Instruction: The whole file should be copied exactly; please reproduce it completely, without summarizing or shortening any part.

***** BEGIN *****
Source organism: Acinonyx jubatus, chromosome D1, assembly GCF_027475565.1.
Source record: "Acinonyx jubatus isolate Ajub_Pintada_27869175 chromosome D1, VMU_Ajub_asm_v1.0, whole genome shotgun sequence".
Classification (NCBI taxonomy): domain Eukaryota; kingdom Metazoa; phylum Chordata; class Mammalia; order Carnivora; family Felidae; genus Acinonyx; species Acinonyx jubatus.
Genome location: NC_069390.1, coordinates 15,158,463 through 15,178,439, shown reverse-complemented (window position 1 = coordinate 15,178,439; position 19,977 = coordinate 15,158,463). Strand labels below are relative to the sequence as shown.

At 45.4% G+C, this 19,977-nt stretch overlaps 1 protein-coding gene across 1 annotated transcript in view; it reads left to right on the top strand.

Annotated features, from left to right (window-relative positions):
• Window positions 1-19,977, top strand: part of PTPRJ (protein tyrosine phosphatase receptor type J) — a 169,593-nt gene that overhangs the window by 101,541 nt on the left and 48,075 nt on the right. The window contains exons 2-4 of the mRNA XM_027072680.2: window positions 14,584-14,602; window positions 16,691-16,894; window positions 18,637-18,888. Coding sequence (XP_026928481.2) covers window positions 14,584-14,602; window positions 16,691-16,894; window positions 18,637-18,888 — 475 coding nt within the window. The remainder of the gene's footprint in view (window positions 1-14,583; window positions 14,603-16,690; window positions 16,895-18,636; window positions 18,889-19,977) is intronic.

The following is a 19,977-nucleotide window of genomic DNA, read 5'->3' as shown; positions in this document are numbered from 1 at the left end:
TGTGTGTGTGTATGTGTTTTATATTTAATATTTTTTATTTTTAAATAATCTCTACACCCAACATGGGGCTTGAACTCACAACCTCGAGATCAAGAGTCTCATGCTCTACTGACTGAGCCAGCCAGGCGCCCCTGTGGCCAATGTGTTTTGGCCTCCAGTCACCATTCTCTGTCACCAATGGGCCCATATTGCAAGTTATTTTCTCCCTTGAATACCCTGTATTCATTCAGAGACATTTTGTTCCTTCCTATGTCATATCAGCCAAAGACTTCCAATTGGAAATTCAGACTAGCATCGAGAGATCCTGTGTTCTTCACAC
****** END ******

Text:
Source organism: Acinonyx jubatus, chromosome D1, assembly GCF_027475565.1.
Source record: "Acinonyx jubatus isolate Ajub_Pintada_27869175 chromosome D1, VMU_Ajub_asm_v1.0, whole genome shotgun sequence".
Classification (NCBI taxonomy): domain Eukaryota; kingdom Metazoa; phylum Chordata; class Mammalia; order Carnivora; family Felidae; genus Acinonyx; species Acinonyx jubatus.
Genome location: NC_069390.1, coordinates 15,158,463 through 15,178,439, shown reverse-complemented (window position 1 = coordinate 15,178,439; position 19,977 = coordinate 15,158,463). Strand labels below are relative to the sequence as shown.

At 45.4% G+C, this 19,977-nt stretch overlaps 1 protein-coding gene across 1 annotated transcript in view; it reads left to right on the top strand.

Annotated features, from left to right (window-relative positions):
• Window positions 1-19,977, top strand: part of PTPRJ (protein tyrosine phosphatase receptor type J) — a 169,593-nt gene that overhangs the window by 101,541 nt on the left and 48,075 nt on the right. The window contains exons 2-4 of the mRNA XM_027072680.2: window positions 14,584-14,602; window positions 16,691-16,894; window positions 18,637-18,888. Coding sequence (XP_026928481.2) covers window positions 14,584-14,602; window positions 16,691-16,894; window positions 18,637-18,888 — 475 coding nt within the window. The remainder of the gene's footprint in view (window positions 1-14,583; window positions 14,603-16,690; window positions 16,895-18,636; window positions 18,889-19,977) is intronic.

The following is a 19,977-nucleotide window of genomic DNA, read 5'->3' as shown; positions in this document are numbered from 1 at the left end:
TGTGTGTGTGTATGTGTTTTATATTTAATATTTTTTATTTTTAAATAATCTCTACACCCAACATGGGGCTTGAACTCACAACCTCGAGATCAAGAGTCTCATGCTCTACTGACTGAGCCAGCCAGGCGCCCCTGTGGCCAATGTGTTTTGGCCTCCAGTCACCATTCTCTGTCACCAATGGGCCCATATTGCAAGTTATTTTCTCCCTTGAATACCCTGTATTCATTCAGAGACATTTTGTTCCTTCCTATGTCATATCAGCCAAAGACTTCCAATTGGAAATTCAGACTAGCATCGAGAGATCCTGTGTTCTTCACAC